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Openly Gay Rapper Fly Young Red Takes On Hip-Hop

Founded on a hyper-masculine culture of predominantly straight black males, hip-hop is probably the most homophobic among the many different musical art forms. “Gay” and “hip-hop” are simply two words that don’t co-exist in the same sentence. Until now.

While there have been straight rappers in support of gays (Macklemore, Kanye West), and other openly gay rappers who have burst onto the scene (vogue rapper Le1f, drag queen rapper Mykki Blanco, white ballet-trained rapper, JBDubs) no one has made a more controversial splash on the Internet than Fly Young Red.

The 22-year old New Orleans native recently gained notoriety with his video release of the provocative “Throw That Boy P***y”. The video went viral with over 200 thousand views and launched Fly Young Red into the hip-hop stratosphere.

The video uses many of the same tropes of traditional misogynistic hip-hop videos – big booty dancers in skimpy panties twerkin’ their bums at the camera – except these are male booties twerkin’. Yup. That happened. The usual degradation goes down in the lyrics, “Let me see you clap that a** like a b**ch,” and Red’s swagga is definitely in check – snapback cocked to the side, thank you very much.

As for the young’n’s rap skills – they’re mild to basic. Sometimes the rapper skips rhymes all together. While the rhymes are weak, he delivers the nastiest lines with such an infectious grin, that you just can’t help but watch in total awe. He’s every stereotype of a young rapper, with the one exception that he’s gay. This means the sheer audacity of the hook, “Throw That Boy P***y” repeated like a true southern rap jam is really the main draw. Speaking of the South, Red’s rapping skills can be styled as southern hip-hop, dirty rap, and the newly coined “homo hop”.

When Fly Young Red realized there was a lack of homosexual identity represented in hip-hop, he became more mainstream about his sexual identity. The Huffington Post asked him why he had made the video in the first place, and his answer was simple: “When I go to gay clubs and I look around, I see a lot of gay guys dancing to songs that are made by straight rappers talking about females… I think females are beautiful, but I don’t find them sexually attractive. I like gay guys, so I made a song for gay guys to enjoy and dance to.”

The notoriety and popularity of the video probably surprised Fly Young Red as much as it has others in the hip-hop community:

“I never wanted this song on the radio at all — I’m not trying to push a gay agenda on the African American race or turn young black youth gay. This music is not for either of them. All I wanted to do was make a song for the gay people that like hip-hop to dance to. That’s it.”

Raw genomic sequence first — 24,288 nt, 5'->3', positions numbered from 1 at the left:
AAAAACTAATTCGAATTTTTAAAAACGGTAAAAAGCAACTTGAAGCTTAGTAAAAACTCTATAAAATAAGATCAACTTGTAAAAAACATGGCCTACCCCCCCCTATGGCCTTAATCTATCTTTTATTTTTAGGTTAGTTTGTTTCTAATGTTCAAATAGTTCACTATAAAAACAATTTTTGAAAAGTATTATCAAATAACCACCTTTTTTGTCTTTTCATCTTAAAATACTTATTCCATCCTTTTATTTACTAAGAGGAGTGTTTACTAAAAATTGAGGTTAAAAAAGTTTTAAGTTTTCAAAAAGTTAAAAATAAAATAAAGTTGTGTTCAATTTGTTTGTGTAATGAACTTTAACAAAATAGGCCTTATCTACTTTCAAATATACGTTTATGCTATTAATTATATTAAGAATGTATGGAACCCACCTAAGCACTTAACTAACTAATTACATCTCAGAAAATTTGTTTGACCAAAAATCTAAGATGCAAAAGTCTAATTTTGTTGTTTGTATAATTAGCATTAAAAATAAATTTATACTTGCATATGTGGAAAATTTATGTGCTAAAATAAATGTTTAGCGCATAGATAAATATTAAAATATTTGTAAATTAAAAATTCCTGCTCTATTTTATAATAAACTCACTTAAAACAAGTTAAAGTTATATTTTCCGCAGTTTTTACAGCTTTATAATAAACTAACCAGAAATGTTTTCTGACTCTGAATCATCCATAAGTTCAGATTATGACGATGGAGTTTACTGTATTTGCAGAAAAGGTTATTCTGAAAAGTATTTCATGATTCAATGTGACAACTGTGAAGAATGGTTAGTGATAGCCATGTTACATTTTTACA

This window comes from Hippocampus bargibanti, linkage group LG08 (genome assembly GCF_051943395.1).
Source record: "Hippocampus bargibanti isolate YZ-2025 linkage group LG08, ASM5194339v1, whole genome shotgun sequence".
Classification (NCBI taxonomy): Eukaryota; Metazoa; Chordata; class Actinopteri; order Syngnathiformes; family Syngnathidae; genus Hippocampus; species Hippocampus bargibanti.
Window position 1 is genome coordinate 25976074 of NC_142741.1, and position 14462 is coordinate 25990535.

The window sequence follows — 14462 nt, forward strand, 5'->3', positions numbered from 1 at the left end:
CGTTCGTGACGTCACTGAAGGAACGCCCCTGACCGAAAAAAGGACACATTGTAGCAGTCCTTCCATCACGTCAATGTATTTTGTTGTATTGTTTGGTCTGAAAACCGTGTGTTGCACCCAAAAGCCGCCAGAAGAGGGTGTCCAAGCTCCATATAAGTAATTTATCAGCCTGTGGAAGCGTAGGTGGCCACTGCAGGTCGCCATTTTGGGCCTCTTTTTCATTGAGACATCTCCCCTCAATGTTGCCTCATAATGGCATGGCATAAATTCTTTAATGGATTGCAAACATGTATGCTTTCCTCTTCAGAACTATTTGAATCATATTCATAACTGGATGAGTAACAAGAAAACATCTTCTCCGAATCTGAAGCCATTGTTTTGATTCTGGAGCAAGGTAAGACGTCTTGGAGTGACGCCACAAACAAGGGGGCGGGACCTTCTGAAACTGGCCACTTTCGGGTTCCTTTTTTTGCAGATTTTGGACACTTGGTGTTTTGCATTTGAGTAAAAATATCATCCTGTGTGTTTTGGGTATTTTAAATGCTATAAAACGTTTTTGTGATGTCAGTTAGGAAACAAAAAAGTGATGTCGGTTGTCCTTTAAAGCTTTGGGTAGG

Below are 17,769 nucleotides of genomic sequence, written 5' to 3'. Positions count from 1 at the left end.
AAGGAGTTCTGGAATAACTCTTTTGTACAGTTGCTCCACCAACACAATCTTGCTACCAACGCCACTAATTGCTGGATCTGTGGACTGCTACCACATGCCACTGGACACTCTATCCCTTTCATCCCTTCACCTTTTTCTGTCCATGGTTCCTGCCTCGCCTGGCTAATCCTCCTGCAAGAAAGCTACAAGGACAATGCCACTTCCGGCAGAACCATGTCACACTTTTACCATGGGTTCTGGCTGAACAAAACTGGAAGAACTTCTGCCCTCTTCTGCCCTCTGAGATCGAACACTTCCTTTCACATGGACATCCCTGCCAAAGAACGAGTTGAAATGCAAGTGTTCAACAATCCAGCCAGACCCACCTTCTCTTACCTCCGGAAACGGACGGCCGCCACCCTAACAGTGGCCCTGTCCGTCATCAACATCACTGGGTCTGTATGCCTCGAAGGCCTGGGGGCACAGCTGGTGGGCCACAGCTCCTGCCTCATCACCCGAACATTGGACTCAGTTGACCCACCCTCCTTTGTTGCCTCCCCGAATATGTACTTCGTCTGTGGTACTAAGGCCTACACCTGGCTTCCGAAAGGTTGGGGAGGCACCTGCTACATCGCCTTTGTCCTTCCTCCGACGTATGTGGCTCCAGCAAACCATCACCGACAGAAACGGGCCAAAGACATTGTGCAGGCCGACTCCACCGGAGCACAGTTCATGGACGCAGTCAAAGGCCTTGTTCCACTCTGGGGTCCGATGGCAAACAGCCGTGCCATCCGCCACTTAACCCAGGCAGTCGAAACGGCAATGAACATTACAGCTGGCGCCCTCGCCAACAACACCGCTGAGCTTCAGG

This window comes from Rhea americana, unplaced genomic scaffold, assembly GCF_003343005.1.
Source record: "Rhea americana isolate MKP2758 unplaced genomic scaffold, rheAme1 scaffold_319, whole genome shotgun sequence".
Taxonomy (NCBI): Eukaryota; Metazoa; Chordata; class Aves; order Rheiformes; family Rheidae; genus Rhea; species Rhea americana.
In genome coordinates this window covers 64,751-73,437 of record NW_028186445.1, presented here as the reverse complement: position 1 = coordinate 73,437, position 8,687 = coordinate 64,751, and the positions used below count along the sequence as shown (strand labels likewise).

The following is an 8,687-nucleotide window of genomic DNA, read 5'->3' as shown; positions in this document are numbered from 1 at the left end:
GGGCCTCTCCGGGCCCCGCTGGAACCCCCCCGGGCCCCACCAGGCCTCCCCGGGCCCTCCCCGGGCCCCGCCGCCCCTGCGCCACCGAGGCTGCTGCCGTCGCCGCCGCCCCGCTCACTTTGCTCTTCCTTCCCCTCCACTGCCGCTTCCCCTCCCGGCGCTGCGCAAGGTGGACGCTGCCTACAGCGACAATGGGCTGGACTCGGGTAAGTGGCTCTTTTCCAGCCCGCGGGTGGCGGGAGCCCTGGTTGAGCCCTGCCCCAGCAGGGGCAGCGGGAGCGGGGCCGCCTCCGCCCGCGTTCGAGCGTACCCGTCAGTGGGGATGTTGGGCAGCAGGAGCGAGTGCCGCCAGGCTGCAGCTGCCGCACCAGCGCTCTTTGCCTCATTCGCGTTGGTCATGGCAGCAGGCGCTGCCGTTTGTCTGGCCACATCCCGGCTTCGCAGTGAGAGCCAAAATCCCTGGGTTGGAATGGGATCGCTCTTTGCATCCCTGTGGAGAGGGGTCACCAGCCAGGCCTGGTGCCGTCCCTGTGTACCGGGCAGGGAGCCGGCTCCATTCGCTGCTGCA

Fly Young Red had a rather interesting upbringing that lies in sharp contrast to his public identity. Raised in a religious Baptist family he was an active Christian in his teens. (Homosexuality and Christianity often don’t mix either.) Forced to move from Louisiana to Texas due to Hurricane Katrina, Red began performing in black gay clubs in the Houston and Atlanta areas. His big break came when he negotiated a deal with Level Eight Studios to produce the music video to “Throw That Boy P***y”. The video released this spring, went viral and led to him being offered a record deal. Prior to success, Red had shied away from the record deal offered to a rap group he had formed, back when he was pretending to be straight. As he told BET: “I was living a lie. Why would I wait until someone outed me, have a chance of losing my rap career and messing up the reputation of these people who had nothing to do with what I was going through? So I quit… As time passed and I got more comfortable with my sexuality, I realized that the only thing that was in my way was me.”

All that said, here’s the thing about homosexuality in the hip-hop culture: since hip-hop is founded on predominately African-American culture, the beliefs and traditions in hip-hop stem from a culture rooted in a fierce protectiveness of heterosexuality. Being gay and black is hard enough; being gay, black and a rapper is nearly impossible. But apparently not for Fly Young Red.


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About the Author

on MUSIC IS MY OXYGEN WEEKLY.

Mic check 1,2,1,2. Not the words you expect to bust out of Orange County, California, but that's where Deborah Jane found her funk. Daughter of Guyanese immigrants, Deborah grew up in an all-white suburb where she was one of the only black kids in her school. (Fun fact: She didn't make her first black friend until attending Stanford University). Hip-hop gave her a voice and helped her discover her roots. Now she is an emcee and writer who both spits raps and writes editorials, TV shows and films - especially hip-hop musicals!

At Stanford, she wrote and produced an award-winning hip-hop musical, Strange Fruit: The Hip-Hopera (www.strangefruithiphopera.com) - now in development as a feature film. Deborah also launched her hip-hip theatre webseries, The HOTT (www.youtube.com/TheHOTTtv), published in Urban Cusp Magazine. Currently, she is penning her first hip-hop album, Do You Love Me Deborah Jane? And do you? She truly hopes you all love her.

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